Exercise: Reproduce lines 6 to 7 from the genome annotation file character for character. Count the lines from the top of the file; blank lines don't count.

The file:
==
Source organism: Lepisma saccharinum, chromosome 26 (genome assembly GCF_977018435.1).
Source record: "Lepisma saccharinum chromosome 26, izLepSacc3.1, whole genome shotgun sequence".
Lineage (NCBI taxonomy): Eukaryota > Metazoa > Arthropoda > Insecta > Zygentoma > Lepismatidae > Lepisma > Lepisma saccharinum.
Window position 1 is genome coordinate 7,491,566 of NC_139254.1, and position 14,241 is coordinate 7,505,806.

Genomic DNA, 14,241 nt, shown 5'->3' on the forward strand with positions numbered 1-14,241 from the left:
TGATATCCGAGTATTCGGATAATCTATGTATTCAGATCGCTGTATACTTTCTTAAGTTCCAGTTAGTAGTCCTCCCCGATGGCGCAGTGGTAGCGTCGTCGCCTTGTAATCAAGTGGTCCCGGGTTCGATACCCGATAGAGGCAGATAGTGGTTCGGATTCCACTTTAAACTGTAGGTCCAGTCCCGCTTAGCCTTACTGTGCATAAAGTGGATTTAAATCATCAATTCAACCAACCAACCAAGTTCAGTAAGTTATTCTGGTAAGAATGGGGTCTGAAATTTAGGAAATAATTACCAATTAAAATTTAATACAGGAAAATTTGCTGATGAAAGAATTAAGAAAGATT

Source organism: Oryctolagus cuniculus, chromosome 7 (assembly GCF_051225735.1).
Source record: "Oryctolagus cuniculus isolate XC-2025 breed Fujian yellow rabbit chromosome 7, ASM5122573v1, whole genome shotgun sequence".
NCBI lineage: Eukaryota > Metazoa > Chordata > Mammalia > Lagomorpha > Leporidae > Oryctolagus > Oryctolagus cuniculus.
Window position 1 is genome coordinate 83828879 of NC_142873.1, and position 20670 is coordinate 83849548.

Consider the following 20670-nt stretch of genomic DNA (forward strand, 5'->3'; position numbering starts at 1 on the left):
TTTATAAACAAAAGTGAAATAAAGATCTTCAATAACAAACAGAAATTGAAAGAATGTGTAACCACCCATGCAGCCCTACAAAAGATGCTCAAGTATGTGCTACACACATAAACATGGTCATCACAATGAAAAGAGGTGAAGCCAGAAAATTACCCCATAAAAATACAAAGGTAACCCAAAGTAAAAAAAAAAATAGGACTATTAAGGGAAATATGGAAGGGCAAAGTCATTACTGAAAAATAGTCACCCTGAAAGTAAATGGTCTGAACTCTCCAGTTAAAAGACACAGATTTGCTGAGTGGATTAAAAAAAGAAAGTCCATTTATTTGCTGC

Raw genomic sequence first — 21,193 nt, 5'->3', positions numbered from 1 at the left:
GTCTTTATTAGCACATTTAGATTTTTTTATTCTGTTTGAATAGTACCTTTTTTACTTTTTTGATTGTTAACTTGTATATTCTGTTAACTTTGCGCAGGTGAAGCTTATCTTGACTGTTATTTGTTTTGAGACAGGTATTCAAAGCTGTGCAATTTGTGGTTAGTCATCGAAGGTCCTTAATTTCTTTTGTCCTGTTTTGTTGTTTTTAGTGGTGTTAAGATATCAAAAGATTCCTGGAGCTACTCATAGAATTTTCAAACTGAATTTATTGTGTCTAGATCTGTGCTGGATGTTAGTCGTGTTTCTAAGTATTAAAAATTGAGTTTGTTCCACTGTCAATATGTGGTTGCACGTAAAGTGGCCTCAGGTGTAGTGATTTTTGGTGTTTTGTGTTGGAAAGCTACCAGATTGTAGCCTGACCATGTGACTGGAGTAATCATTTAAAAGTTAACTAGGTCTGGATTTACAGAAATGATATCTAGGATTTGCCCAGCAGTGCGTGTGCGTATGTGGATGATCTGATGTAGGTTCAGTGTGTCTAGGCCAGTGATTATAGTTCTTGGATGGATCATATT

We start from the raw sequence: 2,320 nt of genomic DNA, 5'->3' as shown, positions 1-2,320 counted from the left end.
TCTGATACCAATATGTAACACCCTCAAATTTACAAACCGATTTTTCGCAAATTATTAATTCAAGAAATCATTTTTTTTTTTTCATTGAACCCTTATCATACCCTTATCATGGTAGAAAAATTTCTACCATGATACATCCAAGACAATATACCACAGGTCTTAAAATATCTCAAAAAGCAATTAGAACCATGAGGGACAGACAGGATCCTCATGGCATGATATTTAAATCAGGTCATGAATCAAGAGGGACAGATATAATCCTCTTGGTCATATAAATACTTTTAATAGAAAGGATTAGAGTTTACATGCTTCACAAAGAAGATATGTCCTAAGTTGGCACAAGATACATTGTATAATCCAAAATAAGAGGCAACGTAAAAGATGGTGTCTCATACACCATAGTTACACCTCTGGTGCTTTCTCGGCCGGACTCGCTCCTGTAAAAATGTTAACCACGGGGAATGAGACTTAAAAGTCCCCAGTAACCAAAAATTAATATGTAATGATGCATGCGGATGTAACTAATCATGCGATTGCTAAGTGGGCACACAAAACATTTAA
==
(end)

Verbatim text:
TGATATCCGAGTATTCGGATAATCTATGTATTCAGATCGCTGTATACTTTCTTAAGTTCCAGTTAGTAGTCCTCCCCGATGGCGCAGTGGTAGCGTCGTCGCCTTGTAATCAAGTGGTCCCGGGTTCGATACCCGATAGAGGCAGATAGTGGTTCGGATTCCACTTTAAACTGTAGGTCCAGTCCCGCTTAGCCTTACTGTGCATAAAGTGGATTTAAATCATCAATTCAACCAACCAACCAAGTTCAGTAAGTTATTCTGGTAAGAATGGGGTCTGAAATTTAGGAAATAATTACCAATTAAAATTTAATACAGGAAAATTTGCTGATGAAAGAATTAAGAAAGATT

Source organism: Oryctolagus cuniculus, chromosome 7 (assembly GCF_051225735.1).